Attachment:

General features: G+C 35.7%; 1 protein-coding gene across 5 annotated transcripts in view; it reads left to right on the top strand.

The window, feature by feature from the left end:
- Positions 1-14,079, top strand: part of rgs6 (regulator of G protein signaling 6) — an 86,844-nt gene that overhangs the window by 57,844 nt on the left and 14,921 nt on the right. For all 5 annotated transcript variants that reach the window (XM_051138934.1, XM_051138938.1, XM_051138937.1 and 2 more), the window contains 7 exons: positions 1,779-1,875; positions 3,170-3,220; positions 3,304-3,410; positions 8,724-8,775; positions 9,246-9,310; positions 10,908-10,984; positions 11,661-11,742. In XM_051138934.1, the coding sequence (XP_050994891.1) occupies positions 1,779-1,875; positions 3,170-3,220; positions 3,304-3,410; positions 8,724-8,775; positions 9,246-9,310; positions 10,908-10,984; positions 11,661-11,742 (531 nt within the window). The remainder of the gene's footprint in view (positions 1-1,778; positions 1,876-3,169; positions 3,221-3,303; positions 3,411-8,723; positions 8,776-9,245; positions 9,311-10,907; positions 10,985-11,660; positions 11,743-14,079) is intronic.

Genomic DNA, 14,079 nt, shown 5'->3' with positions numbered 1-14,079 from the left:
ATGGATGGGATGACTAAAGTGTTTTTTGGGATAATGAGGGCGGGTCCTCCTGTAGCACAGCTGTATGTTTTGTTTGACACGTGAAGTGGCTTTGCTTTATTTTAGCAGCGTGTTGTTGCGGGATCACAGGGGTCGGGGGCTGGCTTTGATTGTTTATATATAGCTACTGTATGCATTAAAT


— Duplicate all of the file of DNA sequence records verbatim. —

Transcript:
General features: G+C 35.7%; 1 protein-coding gene across 5 annotated transcripts in view; it reads left to right on the top strand.

The window, feature by feature from the left end:
- Positions 1-14,079, top strand: part of rgs6 (regulator of G protein signaling 6) — an 86,844-nt gene that overhangs the window by 57,844 nt on the left and 14,921 nt on the right. For all 5 annotated transcript variants that reach the window (XM_051138934.1, XM_051138938.1, XM_051138937.1 and 2 more), the window contains 7 exons: positions 1,779-1,875; positions 3,170-3,220; positions 3,304-3,410; positions 8,724-8,775; positions 9,246-9,310; positions 10,908-10,984; positions 11,661-11,742. In XM_051138934.1, the coding sequence (XP_050994891.1) occupies positions 1,779-1,875; positions 3,170-3,220; positions 3,304-3,410; positions 8,724-8,775; positions 9,246-9,310; positions 10,908-10,984; positions 11,661-11,742 (531 nt within the window). The remainder of the gene's footprint in view (positions 1-1,778; positions 1,876-3,169; positions 3,221-3,303; positions 3,411-8,723; positions 8,776-9,245; positions 9,311-10,907; positions 10,985-11,660; positions 11,743-14,079) is intronic.

Genomic DNA, 14,079 nt, shown 5'->3' with positions numbered 1-14,079 from the left:
ATGGATGGGATGACTAAAGTGTTTTTTGGGATAATGAGGGCGGGTCCTCCTGTAGCACAGCTGTATGTTTTGTTTGACACGTGAAGTGGCTTTGCTTTATTTTAGCAGCGTGTTGTTGCGGGATCACAGGGGTCGGGGGCTGGCTTTGATTGTTTATATATAGCTACTGTATGCATTAAAT